He also solidified the importance of audience research and knowing what sort of people will be playing your game. For the games to succeed, you need to find out what’s already out there and talk to the people you want playing your game. I think this is a really good point for any kind of game, not just for ones geared towards children.
In conversation with Rhianna Pratchett
I actually didn’t take any notes for this segment, since it was more of a “fireside chat” between Rhianna Pratchett and Gabrielle Kent – very anecdotal with a summary of how Rhianna got into writing for video games from her journalism degree. While it was very interesting, it didn’t offer as much insight into the finer details of the industry like some of the other speakers.
Dialogue systems in Double Fine games
Once again, I took a lot of notes on this talk, mostly because it’s something that interests me as a potential career option. It was very interesting to see the breakdown of how they organise their dialogue systems, what sort of state machines they use, and while they use propriety adapted scripting language at the moment, they had used LUA as a scripting language during their use of the Red Engine.
Anna Kipnis reiterated how Tim Schafer looked at the characters in his games: “No two characters would approach a problem or react to events in the same way.” They would create character charts to fill out the personality of that character and round them out, which would make them more real and memorable. Anna took us through the dialogue databases they keep, their line descriptor asset system, and how useful things like scratch recordings can be.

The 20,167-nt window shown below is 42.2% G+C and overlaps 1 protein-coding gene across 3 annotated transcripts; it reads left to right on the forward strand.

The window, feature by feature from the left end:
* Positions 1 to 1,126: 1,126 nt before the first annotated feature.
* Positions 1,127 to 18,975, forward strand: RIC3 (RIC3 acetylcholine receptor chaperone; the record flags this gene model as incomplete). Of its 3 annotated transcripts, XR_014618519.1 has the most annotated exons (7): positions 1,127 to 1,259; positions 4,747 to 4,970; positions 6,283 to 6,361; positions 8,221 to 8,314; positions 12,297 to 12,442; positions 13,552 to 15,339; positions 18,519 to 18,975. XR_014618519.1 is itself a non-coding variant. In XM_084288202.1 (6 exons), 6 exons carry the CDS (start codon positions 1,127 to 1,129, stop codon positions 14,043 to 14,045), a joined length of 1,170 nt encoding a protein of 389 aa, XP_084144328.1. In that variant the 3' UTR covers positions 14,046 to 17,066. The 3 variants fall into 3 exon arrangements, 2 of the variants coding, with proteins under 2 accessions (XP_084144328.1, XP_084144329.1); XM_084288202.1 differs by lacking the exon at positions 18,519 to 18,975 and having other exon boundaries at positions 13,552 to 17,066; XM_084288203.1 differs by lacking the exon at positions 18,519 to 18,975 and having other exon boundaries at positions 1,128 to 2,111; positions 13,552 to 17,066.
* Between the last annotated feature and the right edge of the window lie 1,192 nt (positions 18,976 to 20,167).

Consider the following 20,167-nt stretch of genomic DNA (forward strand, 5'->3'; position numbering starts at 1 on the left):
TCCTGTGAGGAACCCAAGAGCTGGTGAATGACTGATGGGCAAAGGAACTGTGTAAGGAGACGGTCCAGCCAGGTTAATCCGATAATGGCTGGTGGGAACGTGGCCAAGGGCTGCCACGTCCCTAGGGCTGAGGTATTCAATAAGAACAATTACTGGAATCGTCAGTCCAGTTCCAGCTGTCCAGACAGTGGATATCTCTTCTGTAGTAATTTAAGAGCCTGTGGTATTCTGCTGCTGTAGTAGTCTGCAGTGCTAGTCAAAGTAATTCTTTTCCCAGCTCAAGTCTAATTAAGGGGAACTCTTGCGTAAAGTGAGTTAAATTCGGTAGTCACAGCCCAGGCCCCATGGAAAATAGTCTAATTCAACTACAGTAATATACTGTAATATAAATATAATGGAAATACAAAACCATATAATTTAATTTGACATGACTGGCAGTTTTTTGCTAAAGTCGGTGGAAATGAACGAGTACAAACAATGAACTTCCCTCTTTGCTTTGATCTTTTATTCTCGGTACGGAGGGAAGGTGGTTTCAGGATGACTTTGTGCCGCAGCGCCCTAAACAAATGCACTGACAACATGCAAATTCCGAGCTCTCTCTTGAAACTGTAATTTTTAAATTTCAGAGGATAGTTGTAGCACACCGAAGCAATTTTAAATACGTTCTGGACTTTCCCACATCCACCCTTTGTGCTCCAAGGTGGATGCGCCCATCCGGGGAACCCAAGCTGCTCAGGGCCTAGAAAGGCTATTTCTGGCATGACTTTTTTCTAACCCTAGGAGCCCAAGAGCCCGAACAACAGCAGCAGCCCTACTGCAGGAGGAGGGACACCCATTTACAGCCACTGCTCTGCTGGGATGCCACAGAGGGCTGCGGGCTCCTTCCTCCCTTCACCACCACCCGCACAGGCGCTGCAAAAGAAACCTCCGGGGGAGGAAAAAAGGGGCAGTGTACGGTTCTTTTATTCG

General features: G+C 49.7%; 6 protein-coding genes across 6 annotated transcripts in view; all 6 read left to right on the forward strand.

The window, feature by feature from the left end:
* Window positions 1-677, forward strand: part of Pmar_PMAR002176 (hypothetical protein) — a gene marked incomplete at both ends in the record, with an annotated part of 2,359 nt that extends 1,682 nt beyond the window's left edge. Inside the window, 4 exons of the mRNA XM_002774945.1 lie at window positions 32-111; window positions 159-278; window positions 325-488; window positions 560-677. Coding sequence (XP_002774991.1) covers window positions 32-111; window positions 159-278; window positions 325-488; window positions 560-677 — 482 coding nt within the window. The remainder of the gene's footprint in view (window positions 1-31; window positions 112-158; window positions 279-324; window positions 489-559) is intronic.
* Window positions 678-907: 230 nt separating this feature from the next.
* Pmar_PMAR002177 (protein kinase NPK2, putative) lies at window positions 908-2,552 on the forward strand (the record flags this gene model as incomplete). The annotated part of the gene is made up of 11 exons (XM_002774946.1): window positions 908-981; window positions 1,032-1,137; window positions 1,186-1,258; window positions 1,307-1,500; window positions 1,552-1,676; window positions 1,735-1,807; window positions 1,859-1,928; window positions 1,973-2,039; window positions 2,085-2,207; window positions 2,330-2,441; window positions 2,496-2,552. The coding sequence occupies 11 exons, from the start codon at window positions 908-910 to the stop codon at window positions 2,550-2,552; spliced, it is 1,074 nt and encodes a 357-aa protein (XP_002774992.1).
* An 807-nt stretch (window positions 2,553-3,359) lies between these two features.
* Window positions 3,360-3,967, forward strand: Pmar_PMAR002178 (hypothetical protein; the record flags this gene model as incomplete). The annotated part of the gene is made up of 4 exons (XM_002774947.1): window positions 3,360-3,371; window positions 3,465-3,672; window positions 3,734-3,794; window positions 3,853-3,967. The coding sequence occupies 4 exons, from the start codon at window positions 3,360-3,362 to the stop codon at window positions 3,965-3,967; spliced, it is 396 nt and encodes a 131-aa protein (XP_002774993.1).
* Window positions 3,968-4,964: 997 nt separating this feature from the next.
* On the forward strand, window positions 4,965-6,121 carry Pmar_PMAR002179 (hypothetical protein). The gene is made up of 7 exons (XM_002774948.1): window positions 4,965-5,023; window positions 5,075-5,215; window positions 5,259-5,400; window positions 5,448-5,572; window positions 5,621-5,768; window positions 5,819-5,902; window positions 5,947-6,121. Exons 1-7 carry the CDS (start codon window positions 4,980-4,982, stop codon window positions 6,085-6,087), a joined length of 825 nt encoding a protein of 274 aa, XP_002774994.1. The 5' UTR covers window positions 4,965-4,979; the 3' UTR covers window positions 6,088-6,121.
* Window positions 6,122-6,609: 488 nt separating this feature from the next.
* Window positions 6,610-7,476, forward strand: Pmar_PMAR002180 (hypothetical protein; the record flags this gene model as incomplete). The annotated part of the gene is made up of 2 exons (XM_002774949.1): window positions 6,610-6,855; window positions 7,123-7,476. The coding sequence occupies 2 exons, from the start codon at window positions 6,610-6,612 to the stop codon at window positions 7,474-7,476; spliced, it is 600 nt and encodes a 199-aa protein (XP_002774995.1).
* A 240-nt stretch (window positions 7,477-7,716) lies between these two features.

While we might not have a dialogue-heavy system in our synoptic project next year, I’m looking forward to how much further I can research the importance of dialogue in a self-made game during my summer “down time.”
Animating the mechanical creatures in Horizon Zero Dawn
Going through the animations for this amazing game just felt like a really lucky experience. The game is an IP of Guerrilla Games, where they pitched it to Sony along with 40-50 other games and were given the go ahead. The studio had done 1st-person games before, so moving to a 3rd-person, open world game meant they needed a new pipeline and tools. They went to animal and creature courses, did a lot of research into nature and how they could emulate that in the game, which once again reinforced the importance of getting as much research as possible.
Richard Oud also established the importance of setting goals for yourself when making something (such as how he wanted the robots to be believable or that they should feel grounded with weight but still responsive). The other amazing part he told us was how they went straight from concept into Zbrush, which then was given to the riggers, and given back to the animation department to animate and put into the blending software Morpheme (by NaturalMotion).
Much like Double Fine did, Guerrilla Games also partook in personality tests for their characters, so they could have a sense of personality and a starting point to give them life. I think the really fantastic part of the talk was seeing the development of the animations and how it was all right to push the boundaries between a robotic look and an animalistic feel. They really put an emphasis on the attacks, with 80% of their polish time taken up by them to make them clear and readable from any angle.